Shares of Crispr Therapeutics AG (NASDAQ:CRSP), a start-up biotech using eponymous gene-editing technology to develop new therapies, popped 15.2% in early-morning trading on Tuesday. Shares have settled to a gain of 14.4% as of 12:10 p.m. EST after investors digested a report in the Wall Street Journal that suggests Chinese scientists started testing drugs made with the technology on humans years ago.
It appears scientists in China have been genetically altering cells belonging to cancer and HIV patients with CRISPR-Cas9 technology since 2015. Although no scientific papers have been published, investors are taking the news of at least 86 patients involved as a good sign, since therapies being developed by Crispr Therapeutics will be using similar technology.
In the U.S., Crispr Therapeutics and its peers are still awaiting regulatory reviews that would allow them to begin human testing with their first new therapy candidates.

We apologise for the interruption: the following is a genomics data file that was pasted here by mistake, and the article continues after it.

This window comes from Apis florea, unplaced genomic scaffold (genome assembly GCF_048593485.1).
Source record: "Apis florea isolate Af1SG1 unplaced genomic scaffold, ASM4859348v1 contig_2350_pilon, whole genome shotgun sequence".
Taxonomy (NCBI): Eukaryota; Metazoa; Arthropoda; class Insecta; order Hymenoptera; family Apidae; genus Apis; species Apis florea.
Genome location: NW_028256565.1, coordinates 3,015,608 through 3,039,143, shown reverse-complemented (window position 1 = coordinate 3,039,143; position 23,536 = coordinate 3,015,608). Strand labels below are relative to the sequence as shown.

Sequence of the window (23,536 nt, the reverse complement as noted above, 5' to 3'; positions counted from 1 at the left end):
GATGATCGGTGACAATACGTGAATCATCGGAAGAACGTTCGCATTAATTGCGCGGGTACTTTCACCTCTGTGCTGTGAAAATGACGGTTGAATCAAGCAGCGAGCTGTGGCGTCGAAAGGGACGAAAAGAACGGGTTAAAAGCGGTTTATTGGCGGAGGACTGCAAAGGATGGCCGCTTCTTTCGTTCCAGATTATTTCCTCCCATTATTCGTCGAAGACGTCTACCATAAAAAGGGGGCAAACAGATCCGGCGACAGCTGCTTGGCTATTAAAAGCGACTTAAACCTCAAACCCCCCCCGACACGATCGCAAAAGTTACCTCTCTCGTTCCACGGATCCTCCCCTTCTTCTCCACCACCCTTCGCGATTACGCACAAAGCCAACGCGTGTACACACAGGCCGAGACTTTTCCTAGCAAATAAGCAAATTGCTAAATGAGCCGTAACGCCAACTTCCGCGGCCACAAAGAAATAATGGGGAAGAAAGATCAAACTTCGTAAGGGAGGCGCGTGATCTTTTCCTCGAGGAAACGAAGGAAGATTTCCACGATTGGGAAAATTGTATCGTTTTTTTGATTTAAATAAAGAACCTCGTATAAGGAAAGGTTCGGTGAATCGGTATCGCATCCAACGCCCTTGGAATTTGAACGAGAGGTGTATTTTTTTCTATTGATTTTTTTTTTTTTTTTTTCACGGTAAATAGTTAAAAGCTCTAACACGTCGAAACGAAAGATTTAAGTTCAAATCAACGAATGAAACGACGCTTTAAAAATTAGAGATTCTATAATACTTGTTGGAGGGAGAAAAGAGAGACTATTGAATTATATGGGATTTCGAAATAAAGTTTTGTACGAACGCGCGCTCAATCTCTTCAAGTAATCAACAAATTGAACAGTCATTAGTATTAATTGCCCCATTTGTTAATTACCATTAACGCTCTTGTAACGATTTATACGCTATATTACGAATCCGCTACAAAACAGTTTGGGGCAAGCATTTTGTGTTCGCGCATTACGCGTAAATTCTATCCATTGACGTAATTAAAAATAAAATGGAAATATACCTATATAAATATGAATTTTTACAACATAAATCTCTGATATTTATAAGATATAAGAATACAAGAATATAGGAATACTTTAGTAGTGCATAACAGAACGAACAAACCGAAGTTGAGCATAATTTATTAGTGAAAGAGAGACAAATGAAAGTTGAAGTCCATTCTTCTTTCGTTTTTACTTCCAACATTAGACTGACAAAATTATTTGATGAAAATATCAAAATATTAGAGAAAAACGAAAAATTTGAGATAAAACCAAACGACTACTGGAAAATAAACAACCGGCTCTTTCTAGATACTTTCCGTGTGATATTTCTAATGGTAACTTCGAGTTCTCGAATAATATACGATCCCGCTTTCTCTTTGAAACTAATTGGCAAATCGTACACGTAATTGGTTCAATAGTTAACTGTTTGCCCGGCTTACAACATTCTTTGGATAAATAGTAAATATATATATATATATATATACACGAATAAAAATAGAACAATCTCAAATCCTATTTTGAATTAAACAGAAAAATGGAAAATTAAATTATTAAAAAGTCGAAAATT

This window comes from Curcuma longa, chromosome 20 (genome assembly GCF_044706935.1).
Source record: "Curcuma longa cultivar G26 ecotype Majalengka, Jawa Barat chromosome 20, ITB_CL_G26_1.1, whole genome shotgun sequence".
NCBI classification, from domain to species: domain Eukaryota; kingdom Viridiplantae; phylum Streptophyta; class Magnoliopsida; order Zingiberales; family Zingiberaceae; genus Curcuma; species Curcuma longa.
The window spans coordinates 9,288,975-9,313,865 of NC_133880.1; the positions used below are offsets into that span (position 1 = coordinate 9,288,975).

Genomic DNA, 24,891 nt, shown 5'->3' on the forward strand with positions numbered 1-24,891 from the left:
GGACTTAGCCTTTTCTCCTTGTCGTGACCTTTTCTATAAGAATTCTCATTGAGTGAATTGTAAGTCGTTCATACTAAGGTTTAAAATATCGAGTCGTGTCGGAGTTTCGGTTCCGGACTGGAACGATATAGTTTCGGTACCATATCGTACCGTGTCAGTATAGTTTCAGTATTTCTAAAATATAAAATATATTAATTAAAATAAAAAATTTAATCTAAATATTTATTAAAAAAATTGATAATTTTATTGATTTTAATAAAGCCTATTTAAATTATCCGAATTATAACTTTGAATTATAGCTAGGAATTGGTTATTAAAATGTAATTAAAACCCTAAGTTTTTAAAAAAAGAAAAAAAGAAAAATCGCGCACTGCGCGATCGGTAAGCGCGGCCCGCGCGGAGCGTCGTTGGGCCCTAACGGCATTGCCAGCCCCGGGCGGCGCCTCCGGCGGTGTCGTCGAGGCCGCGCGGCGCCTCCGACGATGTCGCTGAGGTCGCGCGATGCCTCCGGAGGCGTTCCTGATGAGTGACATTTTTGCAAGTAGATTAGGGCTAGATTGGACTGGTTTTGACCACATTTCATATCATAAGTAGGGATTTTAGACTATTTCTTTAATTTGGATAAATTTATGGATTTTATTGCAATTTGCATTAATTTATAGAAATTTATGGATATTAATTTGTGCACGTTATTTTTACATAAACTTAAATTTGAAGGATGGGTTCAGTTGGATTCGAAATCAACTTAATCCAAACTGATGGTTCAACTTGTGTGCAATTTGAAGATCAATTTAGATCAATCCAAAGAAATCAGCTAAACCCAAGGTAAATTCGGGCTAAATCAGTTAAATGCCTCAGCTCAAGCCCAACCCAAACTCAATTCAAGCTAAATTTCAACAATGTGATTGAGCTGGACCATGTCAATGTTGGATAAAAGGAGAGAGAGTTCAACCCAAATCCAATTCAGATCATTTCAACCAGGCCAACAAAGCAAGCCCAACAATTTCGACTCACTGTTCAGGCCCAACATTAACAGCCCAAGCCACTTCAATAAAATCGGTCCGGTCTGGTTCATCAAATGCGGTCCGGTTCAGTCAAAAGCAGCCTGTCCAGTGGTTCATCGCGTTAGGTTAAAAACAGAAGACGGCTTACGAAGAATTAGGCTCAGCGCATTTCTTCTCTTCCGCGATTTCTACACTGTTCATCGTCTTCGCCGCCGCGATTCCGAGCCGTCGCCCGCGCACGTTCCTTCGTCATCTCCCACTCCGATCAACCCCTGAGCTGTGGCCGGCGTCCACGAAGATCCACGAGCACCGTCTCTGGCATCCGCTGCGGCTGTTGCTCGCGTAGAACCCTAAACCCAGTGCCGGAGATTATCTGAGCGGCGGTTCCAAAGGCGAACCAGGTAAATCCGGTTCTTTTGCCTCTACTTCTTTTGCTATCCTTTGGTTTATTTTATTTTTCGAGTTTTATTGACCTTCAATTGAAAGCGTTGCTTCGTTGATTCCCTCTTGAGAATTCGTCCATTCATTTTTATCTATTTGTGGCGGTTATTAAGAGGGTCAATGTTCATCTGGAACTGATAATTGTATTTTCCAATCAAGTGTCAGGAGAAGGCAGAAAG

Perhaps fearing international condemnation for playing fast and loose with patient safety, Chinese investigators haven't published any formal scientific papers. Today's gain would probably have been a bit stronger if not for a dismal initial safety snapshot. There have been at least 15 deaths, about half of which are thought to be treatment related.
At least we know that cells modified with CRISPR-Cas9 technology won't turn people into giant blueberries. Without any official data, today's revelation really doesn't tell us any more about Crispr Therapeutics' potential to generate returns for investors.
Crispr Therapeutics' first candidate, CTX001, is expected to enter human trials later on this year. Crispr's partner, Vertex Pharmaceuticals (NASDAQ:VRTX), will share half of the expenses associated with developing the drug and half of any potential profits. Applications, which actually involve a review process, have been submitted to regulators in the U.S. and EU, and the company expects to begin fully documented clinical trials with CTX001 as a potential treatment for beta-thalassemia and sickle-cell disease later this year.